Storybooks and Portfolios. In both classes, the students read traditional legends and epics, and they then retell those old stories in new ways. Each week, they tell a story in their blog based on the reading they did that week and, in addition, they work on a semester-long project. The Storybooks and Portfolios are those projects. Some students choose a specific topic to explore all semester long, collecting several related stories in a Storybook. Other students choose the best of their storytelling blog posts and collect them into a Portfolio section of their blog. All the students brainstorm Storybook topics at the beginning of the semester, but if they are not really excited about how the project is developing after a couple of weeks, they can opt for the Portfolio instead. It's totally up to the students, and both options offer great possibilities. In Myth-Folklore this semester, there were 32 Storybooks and 19 Portfolios, and in Indian Epics there were 20 Storybooks and 19 Portfolios. You'll see that there is a larger proportion of Portfolios in the Indian Epics class; this is because the content of that course is really new to most of the students, while in the Myth-Folklore class, students often have a very specific idea for a Storybook project right from the start of the semester based on their personal interests in mythology and/or folklore.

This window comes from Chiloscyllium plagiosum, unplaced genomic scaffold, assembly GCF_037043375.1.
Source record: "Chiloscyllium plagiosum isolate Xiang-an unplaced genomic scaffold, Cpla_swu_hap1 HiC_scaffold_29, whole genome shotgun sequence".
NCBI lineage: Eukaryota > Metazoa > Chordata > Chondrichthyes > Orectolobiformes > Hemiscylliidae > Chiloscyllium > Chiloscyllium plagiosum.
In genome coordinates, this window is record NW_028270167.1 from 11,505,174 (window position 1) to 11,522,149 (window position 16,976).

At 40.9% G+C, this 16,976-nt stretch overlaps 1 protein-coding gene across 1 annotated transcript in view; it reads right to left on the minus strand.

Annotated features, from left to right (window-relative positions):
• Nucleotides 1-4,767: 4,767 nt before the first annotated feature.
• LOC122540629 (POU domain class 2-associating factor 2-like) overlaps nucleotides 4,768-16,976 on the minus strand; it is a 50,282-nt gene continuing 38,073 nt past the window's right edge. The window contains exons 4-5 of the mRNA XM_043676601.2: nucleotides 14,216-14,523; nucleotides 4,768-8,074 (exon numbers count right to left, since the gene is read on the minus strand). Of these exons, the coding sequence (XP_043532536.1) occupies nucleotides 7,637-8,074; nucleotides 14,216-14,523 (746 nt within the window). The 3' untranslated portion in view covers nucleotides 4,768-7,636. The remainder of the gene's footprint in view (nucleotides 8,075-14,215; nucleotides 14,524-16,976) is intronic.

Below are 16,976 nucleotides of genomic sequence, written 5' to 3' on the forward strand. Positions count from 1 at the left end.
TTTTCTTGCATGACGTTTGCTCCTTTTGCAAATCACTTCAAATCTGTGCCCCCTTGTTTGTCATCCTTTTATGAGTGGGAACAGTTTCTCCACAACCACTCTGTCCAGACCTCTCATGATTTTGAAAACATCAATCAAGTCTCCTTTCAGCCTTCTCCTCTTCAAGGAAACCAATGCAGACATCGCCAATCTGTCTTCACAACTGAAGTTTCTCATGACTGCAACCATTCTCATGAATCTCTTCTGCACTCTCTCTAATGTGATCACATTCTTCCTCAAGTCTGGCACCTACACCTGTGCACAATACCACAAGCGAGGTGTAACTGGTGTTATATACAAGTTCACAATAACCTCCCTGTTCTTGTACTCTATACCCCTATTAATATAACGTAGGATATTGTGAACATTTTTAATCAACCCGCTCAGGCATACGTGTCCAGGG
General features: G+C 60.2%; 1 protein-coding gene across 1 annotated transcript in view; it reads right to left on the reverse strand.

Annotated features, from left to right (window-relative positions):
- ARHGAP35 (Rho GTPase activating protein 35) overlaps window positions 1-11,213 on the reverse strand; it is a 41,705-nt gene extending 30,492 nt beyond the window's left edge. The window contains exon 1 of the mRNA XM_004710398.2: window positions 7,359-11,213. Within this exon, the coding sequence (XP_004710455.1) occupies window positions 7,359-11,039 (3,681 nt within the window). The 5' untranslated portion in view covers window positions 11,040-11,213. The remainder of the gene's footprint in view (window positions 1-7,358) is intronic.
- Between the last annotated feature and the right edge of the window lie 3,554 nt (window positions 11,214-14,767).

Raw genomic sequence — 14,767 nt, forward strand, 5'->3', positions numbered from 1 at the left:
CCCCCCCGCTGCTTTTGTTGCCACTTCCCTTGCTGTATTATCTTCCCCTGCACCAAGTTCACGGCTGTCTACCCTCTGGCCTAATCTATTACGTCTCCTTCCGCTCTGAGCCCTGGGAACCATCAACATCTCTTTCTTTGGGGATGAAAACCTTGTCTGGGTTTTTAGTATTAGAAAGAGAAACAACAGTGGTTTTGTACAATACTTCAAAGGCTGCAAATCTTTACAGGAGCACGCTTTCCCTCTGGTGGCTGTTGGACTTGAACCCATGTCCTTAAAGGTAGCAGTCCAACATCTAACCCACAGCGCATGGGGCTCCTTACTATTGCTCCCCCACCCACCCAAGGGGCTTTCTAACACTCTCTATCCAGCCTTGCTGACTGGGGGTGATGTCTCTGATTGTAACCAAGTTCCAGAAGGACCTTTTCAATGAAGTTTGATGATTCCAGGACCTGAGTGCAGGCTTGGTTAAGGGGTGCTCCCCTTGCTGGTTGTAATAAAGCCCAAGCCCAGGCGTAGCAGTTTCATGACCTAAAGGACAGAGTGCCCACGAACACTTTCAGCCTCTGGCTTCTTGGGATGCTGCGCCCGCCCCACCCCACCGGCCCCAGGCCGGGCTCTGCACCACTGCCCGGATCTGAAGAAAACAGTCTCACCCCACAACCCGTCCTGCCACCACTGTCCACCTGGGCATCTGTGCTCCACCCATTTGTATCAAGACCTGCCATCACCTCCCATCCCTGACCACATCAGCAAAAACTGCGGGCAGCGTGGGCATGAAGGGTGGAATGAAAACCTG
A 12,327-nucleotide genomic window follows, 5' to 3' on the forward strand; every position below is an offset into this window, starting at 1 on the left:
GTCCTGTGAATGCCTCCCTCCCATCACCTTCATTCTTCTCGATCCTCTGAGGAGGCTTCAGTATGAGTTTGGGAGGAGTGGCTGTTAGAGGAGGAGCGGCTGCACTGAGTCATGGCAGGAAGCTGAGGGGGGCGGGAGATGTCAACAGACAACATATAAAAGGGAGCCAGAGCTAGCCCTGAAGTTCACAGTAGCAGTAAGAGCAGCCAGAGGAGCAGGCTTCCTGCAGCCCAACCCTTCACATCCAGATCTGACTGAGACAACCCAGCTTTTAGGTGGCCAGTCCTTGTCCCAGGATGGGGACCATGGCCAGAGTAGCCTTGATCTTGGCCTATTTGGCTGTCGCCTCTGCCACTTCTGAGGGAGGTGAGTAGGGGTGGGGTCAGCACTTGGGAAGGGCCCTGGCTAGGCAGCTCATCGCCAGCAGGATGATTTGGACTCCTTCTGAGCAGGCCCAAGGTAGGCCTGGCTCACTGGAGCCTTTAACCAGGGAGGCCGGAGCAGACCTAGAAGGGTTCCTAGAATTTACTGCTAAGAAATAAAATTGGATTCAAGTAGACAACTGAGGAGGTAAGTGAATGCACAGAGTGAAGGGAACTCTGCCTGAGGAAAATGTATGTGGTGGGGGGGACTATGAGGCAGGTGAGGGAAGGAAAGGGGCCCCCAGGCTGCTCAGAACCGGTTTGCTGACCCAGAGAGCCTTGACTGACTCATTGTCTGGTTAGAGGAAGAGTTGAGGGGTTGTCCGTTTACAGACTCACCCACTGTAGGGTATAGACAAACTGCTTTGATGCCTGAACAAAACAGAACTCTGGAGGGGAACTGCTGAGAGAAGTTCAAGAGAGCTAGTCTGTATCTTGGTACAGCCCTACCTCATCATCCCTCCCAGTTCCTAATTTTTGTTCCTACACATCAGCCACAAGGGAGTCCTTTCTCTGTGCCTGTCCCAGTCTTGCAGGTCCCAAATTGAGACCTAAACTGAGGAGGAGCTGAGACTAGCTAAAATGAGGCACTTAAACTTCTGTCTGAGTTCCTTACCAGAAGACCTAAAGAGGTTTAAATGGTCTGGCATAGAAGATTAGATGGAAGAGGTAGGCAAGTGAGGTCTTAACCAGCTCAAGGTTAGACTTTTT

Websites and Blogs. As you can see if you browse around, the Storybooks are websites (almost all the students use Google Sites, although occasionally a student might use Wix or something other web publishing option), while the Portfolios are blogs (again, almost all the students use Google Blogger, although there are sometimes a few WordPress blogs). When students do blog-based Portfolios, they can comment on each other's work using the blog comment feature. For the websites, though, the students comment on a "Comment Wall" that each student creates at their blog. So, every student does have a blog, and all the commenting takes place using the blog comment space; the "Comment Wall" links on the nominations list are there so that students know where to leave comments for the Storybook author.